JOHANNESBURG, January 11 – Togo have dominated the pre-2013 Africa Cup of Nations headlines as Emmanuel Adebayor played a game of cat-and-mouse over whether he would turn up for the tournament.
Although only 28, the gangling Tottenham Hotspur striker has ‘retired’ countless times from playing for his country and his intentions became clear only when the national football federation released its squad.
Adebayor has long been unhappy with the Togolese football authorities and unpaid win and appearance bonuses, penny-pinching travel arrangements and inadequate security are among unresolved complaints.
After insisting for many weeks that he would not travel to South Africa, citing security concerns, the captain changed his mind following several meetings with Togolese head of state Faure Gnassingbe.
His inclusion was a massive relief for French coach Didier Six as Togo stand little chance against Group D rivals Ivory Coast, Algeria and Tunisia with him, and virtually none without him.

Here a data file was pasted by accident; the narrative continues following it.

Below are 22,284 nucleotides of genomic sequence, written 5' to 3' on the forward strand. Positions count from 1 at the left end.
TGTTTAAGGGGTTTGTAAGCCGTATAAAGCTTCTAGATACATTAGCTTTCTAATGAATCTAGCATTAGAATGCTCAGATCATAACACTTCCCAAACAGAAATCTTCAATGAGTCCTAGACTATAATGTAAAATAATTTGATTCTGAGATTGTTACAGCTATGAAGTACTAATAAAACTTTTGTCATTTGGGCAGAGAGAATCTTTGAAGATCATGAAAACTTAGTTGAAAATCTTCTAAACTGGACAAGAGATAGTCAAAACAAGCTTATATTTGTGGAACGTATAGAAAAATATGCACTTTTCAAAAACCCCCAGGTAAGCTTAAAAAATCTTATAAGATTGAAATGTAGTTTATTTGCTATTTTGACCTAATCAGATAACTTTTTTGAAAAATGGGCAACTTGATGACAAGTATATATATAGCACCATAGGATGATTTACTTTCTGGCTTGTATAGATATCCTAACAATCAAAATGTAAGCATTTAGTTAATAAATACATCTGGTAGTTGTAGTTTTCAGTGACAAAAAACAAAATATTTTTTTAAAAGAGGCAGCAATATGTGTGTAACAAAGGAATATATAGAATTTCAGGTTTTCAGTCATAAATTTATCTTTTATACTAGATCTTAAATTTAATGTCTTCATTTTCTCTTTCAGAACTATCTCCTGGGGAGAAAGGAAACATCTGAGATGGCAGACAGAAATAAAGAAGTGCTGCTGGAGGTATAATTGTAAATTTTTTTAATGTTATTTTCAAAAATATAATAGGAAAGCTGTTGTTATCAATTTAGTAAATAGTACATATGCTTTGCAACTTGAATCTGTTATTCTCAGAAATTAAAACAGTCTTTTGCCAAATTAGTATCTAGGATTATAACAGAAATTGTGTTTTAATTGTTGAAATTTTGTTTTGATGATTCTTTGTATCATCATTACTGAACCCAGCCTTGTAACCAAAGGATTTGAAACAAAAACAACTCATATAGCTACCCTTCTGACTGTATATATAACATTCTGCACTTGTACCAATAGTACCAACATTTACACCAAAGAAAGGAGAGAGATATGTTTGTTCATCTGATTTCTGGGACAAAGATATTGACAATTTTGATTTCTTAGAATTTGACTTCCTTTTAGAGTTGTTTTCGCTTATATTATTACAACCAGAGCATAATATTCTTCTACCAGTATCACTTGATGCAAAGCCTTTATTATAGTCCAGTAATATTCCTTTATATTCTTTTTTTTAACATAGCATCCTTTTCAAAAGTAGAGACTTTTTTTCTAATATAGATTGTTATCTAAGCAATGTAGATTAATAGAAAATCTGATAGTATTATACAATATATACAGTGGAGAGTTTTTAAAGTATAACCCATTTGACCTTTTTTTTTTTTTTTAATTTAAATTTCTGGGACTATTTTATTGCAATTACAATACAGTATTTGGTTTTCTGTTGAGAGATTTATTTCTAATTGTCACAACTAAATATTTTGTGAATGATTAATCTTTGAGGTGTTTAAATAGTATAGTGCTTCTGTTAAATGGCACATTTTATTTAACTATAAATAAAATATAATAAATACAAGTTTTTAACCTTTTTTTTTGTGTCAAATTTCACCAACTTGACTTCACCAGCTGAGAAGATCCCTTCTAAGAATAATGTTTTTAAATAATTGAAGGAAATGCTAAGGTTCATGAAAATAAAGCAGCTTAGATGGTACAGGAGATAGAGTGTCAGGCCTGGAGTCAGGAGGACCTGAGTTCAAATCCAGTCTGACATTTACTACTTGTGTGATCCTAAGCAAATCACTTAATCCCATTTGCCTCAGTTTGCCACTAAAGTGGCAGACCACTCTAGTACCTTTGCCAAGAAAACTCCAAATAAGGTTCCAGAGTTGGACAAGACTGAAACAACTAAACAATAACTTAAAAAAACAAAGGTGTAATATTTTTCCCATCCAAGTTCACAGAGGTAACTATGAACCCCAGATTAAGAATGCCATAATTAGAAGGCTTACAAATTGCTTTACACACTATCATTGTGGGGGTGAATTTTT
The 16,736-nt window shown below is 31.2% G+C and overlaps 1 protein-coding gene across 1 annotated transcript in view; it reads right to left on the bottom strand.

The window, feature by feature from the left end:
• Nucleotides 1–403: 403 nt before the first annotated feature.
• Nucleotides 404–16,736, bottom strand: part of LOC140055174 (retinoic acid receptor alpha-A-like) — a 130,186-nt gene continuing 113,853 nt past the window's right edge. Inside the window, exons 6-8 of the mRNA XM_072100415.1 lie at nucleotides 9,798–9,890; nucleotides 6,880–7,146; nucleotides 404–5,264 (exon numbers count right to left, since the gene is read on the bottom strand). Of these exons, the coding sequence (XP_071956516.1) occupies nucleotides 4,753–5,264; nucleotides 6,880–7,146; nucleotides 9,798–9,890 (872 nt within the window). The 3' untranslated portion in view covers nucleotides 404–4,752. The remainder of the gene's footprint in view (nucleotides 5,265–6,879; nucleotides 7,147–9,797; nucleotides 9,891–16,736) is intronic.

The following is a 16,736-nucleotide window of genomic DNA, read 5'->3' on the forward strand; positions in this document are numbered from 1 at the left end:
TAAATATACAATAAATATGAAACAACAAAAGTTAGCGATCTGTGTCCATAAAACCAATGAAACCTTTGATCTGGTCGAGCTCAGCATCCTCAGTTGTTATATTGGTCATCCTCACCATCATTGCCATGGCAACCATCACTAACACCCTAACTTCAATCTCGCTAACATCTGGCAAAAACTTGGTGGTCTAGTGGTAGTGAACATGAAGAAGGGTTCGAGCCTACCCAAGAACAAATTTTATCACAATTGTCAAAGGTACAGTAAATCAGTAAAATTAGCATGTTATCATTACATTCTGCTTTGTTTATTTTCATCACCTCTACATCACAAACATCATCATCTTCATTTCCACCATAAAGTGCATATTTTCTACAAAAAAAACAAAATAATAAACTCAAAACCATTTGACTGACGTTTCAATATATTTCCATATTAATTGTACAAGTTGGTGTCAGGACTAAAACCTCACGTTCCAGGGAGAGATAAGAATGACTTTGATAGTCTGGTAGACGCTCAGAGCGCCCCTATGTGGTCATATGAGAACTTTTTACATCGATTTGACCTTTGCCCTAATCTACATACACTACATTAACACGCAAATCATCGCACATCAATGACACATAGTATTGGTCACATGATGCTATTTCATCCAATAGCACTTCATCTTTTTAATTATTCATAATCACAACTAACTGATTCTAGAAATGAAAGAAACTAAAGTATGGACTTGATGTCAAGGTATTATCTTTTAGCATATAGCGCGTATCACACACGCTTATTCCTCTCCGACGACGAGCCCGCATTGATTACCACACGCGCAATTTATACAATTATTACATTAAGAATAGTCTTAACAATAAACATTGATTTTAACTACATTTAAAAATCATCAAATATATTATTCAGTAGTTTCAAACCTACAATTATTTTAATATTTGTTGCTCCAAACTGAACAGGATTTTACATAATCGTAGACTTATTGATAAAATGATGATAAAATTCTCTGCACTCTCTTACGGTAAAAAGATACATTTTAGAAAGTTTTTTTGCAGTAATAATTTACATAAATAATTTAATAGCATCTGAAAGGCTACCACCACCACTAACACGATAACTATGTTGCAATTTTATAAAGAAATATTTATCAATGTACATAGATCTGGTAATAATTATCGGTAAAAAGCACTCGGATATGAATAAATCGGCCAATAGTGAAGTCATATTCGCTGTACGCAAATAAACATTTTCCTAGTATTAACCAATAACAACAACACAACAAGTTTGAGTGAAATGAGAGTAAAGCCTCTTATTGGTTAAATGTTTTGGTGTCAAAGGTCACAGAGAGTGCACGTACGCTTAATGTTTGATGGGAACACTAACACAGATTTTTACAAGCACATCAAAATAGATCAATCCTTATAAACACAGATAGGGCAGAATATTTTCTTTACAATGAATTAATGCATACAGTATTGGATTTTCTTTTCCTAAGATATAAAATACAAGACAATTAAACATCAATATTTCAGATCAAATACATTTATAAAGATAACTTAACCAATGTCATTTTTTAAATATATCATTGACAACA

He equalised away and opened the scoring at home against Gabon to play a crucial role in the Sparrow Hawks qualifying an eighth time for the finals, although tragedy intervened to prevent them competing three years ago.
Togo broke the competition rules when they travelled from a training camp in Congo Brazzaville to host nation Angola by road instead of air and a player and an official died when the team bus was attacked after crossing the border.
Adebayor escaped injury by ducking under a seat and cut a severly traumatised figure after an incident blamed on separitists seeking independence for the oil-rich Cabinda enclave.
African governing football body CAF suspended Togo from the 2012 and 2013 Cup of Nations for flying home instead of competing, in a widely condemned move that was later reversed.
Togo pipped Kenya and Gabon to make South Africa only to be dealt a raw deal by the draw as they must face three of the top 10 teams on the continent with little hope of a top-two finish and a quarter-finals place.
Former France star Six begs to differ as he faces his first test at the highest level of African football less than a year after taking charge of the Sparrow Hawks.
“We are not afraid of these big teams. On the contrary, all these big teams are afraid to play against us. I am not worried about Algeria, Ivory Coast and Tunisia — not at all,” he told reporters.
South Africa-based midfielder Dove Wome is also remarkably upbeat given that Togo have won only two of 18 matches before six first-round exits with the last success 13 years ago against Cameroon.
“This group is difficult but no team is easy to beat today. We have a new generation that want to make a name for itself. There is everything to gain and nothing to lose.”